Both objectives are being pursued through intergovernmental efforts to reorganize Saudi Arabia`s business environment. Changes to the legal and regulatory environment governing trade and investment promise a long-term vision of economic growth, even if concrete short-term results are not yet assured. The dominant position of oil in the export portfolio means that there is a direct link between the price of oil and the health of the country`s trade indicators. In 2012, when oil prices were close to their record high, the trade surplus amounted to $247 billion, according to the Saudi Monetary Authority (SAMA). After a significant drop in benchmark oil prices, the trade balance fell to a low of $44 billion in 2015. During this period, the current account balance also fell into the red for the first time since 2009, with a negative value of $57 billion in 2015 and $24 billion respectively in 2015 and 2016. The episode recalled the importance of economic diversification – a long-term goal of hydrocarbon-dependent economies around the Gulf. The kingdom`s recent response to this challenge is contained in the Saudi 2030 Vision, the strategic plan that guides the country`s economic and social development. One of the three key pillars of the strategy is to establish the kingdom as the “epicentre of trade and the gateway to the world” and to take advantage of its strategic position linking the three continents of Europe, Asia and Africa. These efforts require a comprehensive restructuring of the Saudi economy, an increase in non-oil government revenues of SR 163 billion ($43.5 billion) at the time of the drafting of the project in 2016 at SR1trn (US$266.6 billion) by 2030 and an increase in non-oil exports as a percentage of non-oil revenues from 16% to 50%.
In late 2018, the kingdom unveiled plans for a port project in Arar, which has a common border with Iraq. The development of sR259m (US$69 million) will include an area of 1.7 m2 and will include a logistics area that will serve as the kingdom`s northern economic gateway to markets in Europe and Asia. In October 2017, the kingdom officially launched a new commercial justice system with sites in Riyadh, Djiddah and Dammam. Specialized chambers of commerce have also been established in public courts in a number of cities. The Department of Justice has launched a “paperless courts” project that, in early 2018, reduced paper proceedings by about 45% and reduced the time it takes for court orders to be 72 hours from two months to 72 hours. In October 2018, according to the ministry, the new judicial trade system issued between 44 and 190 judgments per day. The Kingdom`s trade efforts are aimed at building on an already well-developed structure of bilateral and multilateral agreements. Saudi Arabia has been a member of the World Trade Organization since 2005 and its position in the Arab Wholesale Area gives it privileged market access in 17 MENA economies. As a member of the GCC, Saudi Arabia benefits from the customs union agreed by the bloc in 2003 and from the free trade agreements signed by the GCC with countries such as Syria and Singapore.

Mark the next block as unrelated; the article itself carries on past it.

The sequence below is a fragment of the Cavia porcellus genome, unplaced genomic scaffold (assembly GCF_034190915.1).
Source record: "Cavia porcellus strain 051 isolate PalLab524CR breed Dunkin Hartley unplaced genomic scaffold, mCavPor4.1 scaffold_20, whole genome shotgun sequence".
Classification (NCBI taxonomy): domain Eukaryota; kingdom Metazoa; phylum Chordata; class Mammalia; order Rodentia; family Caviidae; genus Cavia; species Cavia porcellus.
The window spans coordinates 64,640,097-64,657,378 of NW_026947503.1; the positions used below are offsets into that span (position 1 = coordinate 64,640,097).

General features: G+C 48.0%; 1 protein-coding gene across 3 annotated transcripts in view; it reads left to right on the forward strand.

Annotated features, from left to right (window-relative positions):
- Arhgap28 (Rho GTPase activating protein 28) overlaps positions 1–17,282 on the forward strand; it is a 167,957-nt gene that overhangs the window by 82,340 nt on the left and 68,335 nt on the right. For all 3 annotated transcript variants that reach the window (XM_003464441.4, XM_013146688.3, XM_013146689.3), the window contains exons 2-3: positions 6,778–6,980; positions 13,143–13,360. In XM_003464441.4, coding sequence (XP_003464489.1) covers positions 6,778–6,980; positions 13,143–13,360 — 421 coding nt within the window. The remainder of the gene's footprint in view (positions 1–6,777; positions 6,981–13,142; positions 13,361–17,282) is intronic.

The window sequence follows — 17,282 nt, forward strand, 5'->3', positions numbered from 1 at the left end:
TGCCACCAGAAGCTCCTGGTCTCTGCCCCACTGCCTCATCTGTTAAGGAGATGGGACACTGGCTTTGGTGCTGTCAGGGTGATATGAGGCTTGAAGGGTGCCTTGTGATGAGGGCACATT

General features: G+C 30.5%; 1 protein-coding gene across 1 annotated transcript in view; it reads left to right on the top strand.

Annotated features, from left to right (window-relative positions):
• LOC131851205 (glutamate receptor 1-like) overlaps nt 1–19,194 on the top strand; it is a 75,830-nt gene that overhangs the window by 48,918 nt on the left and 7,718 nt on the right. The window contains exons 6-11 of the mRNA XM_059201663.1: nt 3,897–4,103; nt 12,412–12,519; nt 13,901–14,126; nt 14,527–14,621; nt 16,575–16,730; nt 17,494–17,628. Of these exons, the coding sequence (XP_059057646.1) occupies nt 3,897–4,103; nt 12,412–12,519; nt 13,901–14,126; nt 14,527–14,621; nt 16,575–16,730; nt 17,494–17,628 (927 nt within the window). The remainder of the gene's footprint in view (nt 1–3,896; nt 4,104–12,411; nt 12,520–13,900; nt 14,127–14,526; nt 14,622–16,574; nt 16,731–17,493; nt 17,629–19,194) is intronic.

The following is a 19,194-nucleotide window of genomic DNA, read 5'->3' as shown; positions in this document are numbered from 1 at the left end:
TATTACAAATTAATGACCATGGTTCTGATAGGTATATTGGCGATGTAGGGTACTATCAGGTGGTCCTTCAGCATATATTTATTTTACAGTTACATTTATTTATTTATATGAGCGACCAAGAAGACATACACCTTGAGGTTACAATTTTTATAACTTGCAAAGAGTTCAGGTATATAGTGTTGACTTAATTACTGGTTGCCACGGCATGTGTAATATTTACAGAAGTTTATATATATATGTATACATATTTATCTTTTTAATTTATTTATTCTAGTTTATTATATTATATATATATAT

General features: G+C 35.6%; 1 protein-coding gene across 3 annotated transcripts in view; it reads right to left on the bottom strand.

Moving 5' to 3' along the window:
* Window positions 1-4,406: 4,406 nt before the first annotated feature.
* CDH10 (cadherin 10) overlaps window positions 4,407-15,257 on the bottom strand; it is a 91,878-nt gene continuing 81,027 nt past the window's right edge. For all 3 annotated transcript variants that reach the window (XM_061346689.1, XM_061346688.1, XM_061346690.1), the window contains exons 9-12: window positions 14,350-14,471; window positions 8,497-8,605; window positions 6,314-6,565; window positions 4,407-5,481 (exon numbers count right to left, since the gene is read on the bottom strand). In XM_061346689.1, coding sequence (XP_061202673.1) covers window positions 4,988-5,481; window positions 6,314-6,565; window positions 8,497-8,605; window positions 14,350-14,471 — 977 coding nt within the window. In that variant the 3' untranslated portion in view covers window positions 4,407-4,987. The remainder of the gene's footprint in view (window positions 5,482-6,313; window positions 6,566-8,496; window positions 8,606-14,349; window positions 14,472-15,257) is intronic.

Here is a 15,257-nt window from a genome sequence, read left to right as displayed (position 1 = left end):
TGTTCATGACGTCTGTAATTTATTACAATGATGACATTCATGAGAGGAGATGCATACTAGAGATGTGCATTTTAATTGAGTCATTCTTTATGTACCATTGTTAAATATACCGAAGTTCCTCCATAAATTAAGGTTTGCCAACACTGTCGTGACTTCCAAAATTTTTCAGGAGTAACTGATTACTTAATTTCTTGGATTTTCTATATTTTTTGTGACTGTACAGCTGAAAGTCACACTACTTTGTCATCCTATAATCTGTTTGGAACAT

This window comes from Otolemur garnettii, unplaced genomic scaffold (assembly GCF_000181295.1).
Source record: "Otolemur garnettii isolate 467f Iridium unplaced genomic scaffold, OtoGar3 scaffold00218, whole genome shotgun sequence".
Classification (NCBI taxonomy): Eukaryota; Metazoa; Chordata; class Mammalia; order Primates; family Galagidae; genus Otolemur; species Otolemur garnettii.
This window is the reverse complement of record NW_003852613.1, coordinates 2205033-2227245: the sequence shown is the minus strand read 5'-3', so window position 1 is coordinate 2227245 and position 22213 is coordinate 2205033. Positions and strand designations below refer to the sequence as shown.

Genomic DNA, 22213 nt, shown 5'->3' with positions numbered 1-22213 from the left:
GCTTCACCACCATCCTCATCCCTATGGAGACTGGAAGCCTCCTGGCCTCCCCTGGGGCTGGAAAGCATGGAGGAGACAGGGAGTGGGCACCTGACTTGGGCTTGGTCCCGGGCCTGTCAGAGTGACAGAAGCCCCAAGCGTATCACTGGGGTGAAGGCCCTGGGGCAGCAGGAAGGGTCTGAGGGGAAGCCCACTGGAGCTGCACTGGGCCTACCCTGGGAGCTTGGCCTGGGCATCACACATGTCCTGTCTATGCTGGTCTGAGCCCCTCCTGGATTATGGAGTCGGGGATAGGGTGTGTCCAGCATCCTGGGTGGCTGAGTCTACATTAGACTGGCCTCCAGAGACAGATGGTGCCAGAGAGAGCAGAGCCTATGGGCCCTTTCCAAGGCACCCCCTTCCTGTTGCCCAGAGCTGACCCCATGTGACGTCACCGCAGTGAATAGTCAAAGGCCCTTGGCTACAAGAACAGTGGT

A notable exception to this rule is the production of food. While most foodstuffs are not convenient for importing from the United States, where they are relatively cheap, the removal of trade barriers between Arab states can lead to lower prices for regionally grown foodstuffs and protests among farmers. [Citation required] The Foreign Investment Act, revised in 2000, allows foreign investors access to all sectors of the economy, with the exception of those on a negative list including oil exploration, drilling and production. Investments can be made through a joint venture with a Saudi partner in these sectors or as 100% foreign companies in open sectors. Over the past ten years, the investment conditions set by law have been gradually liberalised, notably by the removal of minimum capital requirements initially linked to undue agricultural projects.